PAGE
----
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WILLIAM THON, NA (1906-2000)


36 x 22 Oil on masonite

45 x 31 gilt frame, with linen and gilt liners

Provenance: Midtown Galleries, New York Cit


William Thon was an American artist noted for highly abstracted landscape paintings. He was born in New York City in 1906, and spent his childhood summers camping on Staten Island. He also developed a great love of travel, and in 1933 made an eight-month voyage to the Cocos Islands in the Pacific. He debuted as a professional artist in 1939 at the Corcoran Gallery Biennial exhibition.

He joined the Navy during World War II, and shortly after the war won the Prix de Rome, a fellowship in Rome to the American Academy, which he later served as trustee. Recognition for him continued with his participation in the 1942 "Artists for Victory" exhibit at the Metropolitan Museum of Art, and in 1944, Midtown Galleries in New York held his first one-person show. This gallery then continued to be his representative throughout his career.  He had subsequent solo exhibitions at Smith College Art Museum, Fort Wayne Museum and Farnsworth Museum in Rockland, Maine.  He earned an honorary Doctor of Arts from Bates College in Lewiston, Maine in 1957, and was a member of The American Academy and Institute of Arts and Letters, as well as the National Academy of Design.

In 1947, the year-long study at the American Academy proved highly influential on his career, especially with him beginning to paint as much with watercolor as oil. Returning to America, he submitted a watercolor into the 1949 exhibition of the National Academy of Design, and that year was voted into Academy membership. From thereon, he exhibited frequently at the Academy and won prizes including the Benjamin Altman Prize in 1951, 1954, 1961, 1967 and 1969. In 1951, Thon received a grant from the American Academy of Arts and Letters. He returned often to Italy, and in 1955 served in Rome as Artist-in-Residence at the American Academy. However, especially influential was his beloved home countryside at Port Clyde, Maine, where he had made his home just after World War II.

Thon chose to live in the relative isolation of Maine on a peninsula overlooking the sea, a quiet place, especially in winter. He chose the company of sailors, craftsmen, lobstermen, a few fellow artists, and his beloved wife Helen. This area is credited as providing a major breakthrough stylistically because of his discovery of an abandoned quarry near his property. Here he did numerous and increasingly abstract paintings of spidery trees with rectilinear slabs of interspersed granite. While still based in nature, these were by far the most abstract of any of his paintings.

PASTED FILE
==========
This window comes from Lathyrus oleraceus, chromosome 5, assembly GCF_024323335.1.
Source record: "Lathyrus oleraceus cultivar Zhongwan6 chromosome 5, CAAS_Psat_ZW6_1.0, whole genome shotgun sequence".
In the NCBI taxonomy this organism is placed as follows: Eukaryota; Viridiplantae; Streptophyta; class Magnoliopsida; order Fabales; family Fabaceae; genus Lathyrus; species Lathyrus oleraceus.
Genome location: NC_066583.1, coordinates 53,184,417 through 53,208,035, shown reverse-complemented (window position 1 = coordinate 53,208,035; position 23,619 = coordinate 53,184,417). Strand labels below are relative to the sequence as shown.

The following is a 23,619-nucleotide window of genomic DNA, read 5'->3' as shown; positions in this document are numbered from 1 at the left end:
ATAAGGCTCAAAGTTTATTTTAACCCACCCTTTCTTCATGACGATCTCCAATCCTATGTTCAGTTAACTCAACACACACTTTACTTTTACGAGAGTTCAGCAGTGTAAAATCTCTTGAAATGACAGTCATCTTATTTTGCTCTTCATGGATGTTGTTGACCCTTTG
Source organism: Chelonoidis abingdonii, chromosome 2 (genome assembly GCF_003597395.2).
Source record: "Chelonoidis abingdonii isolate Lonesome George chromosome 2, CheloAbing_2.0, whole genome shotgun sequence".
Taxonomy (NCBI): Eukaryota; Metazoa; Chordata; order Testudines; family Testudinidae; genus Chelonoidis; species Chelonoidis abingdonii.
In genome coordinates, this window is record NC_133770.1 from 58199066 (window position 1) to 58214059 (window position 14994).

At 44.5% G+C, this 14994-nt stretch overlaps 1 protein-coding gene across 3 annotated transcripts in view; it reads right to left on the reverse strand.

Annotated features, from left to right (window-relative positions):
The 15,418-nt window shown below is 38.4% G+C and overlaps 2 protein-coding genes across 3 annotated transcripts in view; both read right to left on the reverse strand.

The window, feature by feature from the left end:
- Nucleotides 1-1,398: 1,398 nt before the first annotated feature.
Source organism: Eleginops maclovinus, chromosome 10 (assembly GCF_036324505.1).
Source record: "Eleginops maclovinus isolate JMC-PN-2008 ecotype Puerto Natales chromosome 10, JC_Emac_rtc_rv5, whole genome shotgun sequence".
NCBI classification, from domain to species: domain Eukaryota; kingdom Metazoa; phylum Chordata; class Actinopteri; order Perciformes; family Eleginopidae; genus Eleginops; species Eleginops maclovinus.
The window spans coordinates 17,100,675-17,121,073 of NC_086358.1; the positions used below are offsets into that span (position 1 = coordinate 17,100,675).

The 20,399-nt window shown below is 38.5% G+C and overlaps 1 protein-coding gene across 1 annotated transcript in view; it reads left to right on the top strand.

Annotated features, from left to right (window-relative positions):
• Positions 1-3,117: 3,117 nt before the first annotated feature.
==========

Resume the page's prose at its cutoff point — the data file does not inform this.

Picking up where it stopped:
Each season, William Thon would send his paintings off to the prestigious Midtown Galleries in New York City as though sending them on a journey to a strange and distant land. Each bore the imprint of his intense connection to raw and wild things, beautifully contained within the artist's capable and generous temperament. Thon's paintings of Maine had little to do with rural nostalgia or American historical values or the pathos of human relationships. His was a living Maine, a timeless and vital place reflecting his own passion for its rough, beautiful forests, intemperate seas, and the scatter of wooden buildings along its rugged shoreline.

He died at his home in Port Clyde on December 6, 2000 at age 94. He had continued to work after macular degeneration had left him legally blind. From his estate gift of four million dollars, the Portland Museum of Art, Maine, received the biggest cash gift to that time. William Thon was awarded innumerable prizes and is represented in over 60 museum collections including The Metropolitan Museum of Art, The Brooklyn Museum, The Hirshhorn Museum, The Butler Institute of American Art, The Columbus Museum of Art, and in Maine, The Farnsworth Art Museum, The Portland Museum of Art, and The Ogunquit Museum of Art.


David Dearinger, Paintings and Sculpture in the Collection of the National Academy of Design, 1826-1925, Volume One.

The New York Times obituary of the artist, December 18, 2000


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